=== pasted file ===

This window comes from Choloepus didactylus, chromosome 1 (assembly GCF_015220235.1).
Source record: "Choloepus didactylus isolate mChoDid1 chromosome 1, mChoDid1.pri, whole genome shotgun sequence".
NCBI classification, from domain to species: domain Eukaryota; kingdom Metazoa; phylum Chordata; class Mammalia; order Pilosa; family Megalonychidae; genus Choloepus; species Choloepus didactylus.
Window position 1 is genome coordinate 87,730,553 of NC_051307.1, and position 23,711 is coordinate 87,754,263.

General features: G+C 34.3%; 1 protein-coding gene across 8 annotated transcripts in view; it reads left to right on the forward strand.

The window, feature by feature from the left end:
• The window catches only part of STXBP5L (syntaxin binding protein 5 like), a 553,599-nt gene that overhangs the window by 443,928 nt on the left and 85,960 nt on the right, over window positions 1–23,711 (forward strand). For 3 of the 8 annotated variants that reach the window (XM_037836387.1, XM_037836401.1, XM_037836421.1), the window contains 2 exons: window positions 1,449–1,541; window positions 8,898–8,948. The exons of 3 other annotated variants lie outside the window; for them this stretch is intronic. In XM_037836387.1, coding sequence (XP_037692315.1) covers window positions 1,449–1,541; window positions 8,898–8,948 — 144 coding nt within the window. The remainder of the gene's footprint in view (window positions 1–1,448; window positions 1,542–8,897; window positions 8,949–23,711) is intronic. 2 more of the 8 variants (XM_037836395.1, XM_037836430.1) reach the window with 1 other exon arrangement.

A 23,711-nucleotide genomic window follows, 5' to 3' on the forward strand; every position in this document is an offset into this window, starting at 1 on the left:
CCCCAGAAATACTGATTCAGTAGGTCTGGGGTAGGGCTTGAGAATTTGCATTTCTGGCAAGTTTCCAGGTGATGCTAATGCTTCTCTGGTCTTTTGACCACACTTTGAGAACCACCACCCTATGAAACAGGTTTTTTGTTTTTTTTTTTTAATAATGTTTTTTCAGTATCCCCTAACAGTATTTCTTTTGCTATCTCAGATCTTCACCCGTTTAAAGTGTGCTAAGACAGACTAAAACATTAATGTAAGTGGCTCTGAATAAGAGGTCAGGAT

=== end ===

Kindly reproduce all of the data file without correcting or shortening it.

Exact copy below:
This window comes from Choloepus didactylus, chromosome 1 (assembly GCF_015220235.1).
Source record: "Choloepus didactylus isolate mChoDid1 chromosome 1, mChoDid1.pri, whole genome shotgun sequence".
NCBI classification, from domain to species: domain Eukaryota; kingdom Metazoa; phylum Chordata; class Mammalia; order Pilosa; family Megalonychidae; genus Choloepus; species Choloepus didactylus.
Window position 1 is genome coordinate 87,730,553 of NC_051307.1, and position 23,711 is coordinate 87,754,263.

General features: G+C 34.3%; 1 protein-coding gene across 8 annotated transcripts in view; it reads left to right on the forward strand.

The window, feature by feature from the left end:
• The window catches only part of STXBP5L (syntaxin binding protein 5 like), a 553,599-nt gene that overhangs the window by 443,928 nt on the left and 85,960 nt on the right, over window positions 1–23,711 (forward strand). For 3 of the 8 annotated variants that reach the window (XM_037836387.1, XM_037836401.1, XM_037836421.1), the window contains 2 exons: window positions 1,449–1,541; window positions 8,898–8,948. The exons of 3 other annotated variants lie outside the window; for them this stretch is intronic. In XM_037836387.1, coding sequence (XP_037692315.1) covers window positions 1,449–1,541; window positions 8,898–8,948 — 144 coding nt within the window. The remainder of the gene's footprint in view (window positions 1–1,448; window positions 1,542–8,897; window positions 8,949–23,711) is intronic. 2 more of the 8 variants (XM_037836395.1, XM_037836430.1) reach the window with 1 other exon arrangement.

A 23,711-nucleotide genomic window follows, 5' to 3' on the forward strand; every position in this document is an offset into this window, starting at 1 on the left:
CCCCAGAAATACTGATTCAGTAGGTCTGGGGTAGGGCTTGAGAATTTGCATTTCTGGCAAGTTTCCAGGTGATGCTAATGCTTCTCTGGTCTTTTGACCACACTTTGAGAACCACCACCCTATGAAACAGGTTTTTTGTTTTTTTTTTTTAATAATGTTTTTTCAGTATCCCCTAACAGTATTTCTTTTGCTATCTCAGATCTTCACCCGTTTAAAGTGTGCTAAGACAGACTAAAACATTAATGTAAGTGGCTCTGAATAAGAGGTCAGGAT